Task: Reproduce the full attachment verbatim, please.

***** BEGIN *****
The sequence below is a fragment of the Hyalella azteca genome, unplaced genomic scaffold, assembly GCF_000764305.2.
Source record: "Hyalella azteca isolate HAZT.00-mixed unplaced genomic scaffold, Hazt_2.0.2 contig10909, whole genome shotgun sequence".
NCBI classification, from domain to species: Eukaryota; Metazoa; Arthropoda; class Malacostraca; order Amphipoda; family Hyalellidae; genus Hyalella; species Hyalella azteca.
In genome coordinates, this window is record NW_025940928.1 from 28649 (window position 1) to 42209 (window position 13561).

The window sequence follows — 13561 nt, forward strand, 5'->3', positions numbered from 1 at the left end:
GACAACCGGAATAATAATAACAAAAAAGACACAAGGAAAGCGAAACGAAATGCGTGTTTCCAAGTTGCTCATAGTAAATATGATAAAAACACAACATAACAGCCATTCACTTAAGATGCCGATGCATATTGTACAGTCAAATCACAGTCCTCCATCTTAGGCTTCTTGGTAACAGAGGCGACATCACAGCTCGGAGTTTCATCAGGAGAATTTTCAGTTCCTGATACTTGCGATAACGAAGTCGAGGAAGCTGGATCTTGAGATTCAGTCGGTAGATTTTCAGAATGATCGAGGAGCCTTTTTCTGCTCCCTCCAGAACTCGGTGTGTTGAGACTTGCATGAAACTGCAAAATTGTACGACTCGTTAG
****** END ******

The sequence below is a fragment of the Hyalella azteca genome, unplaced genomic scaffold, assembly GCF_000764305.2.
Source record: "Hyalella azteca isolate HAZT.00-mixed unplaced genomic scaffold, Hazt_2.0.2 contig10909, whole genome shotgun sequence".
NCBI classification, from domain to species: Eukaryota; Metazoa; Arthropoda; class Malacostraca; order Amphipoda; family Hyalellidae; genus Hyalella; species Hyalella azteca.
In genome coordinates, this window is record NW_025940928.1 from 28649 (window position 1) to 42209 (window position 13561).

The window sequence follows — 13561 nt, forward strand, 5'->3', positions numbered from 1 at the left end:
GACAACCGGAATAATAATAACAAAAAAGACACAAGGAAAGCGAAACGAAATGCGTGTTTCCAAGTTGCTCATAGTAAATATGATAAAAACACAACATAACAGCCATTCACTTAAGATGCCGATGCATATTGTACAGTCAAATCACAGTCCTCCATCTTAGGCTTCTTGGTAACAGAGGCGACATCACAGCTCGGAGTTTCATCAGGAGAATTTTCAGTTCCTGATACTTGCGATAACGAAGTCGAGGAAGCTGGATCTTGAGATTCAGTCGGTAGATTTTCAGAATGATCGAGGAGCCTTTTTCTGCTCCCTCCAGAACTCGGTGTGTTGAGACTTGCATGAAACTGCAAAATTGTACGACTCGTTAG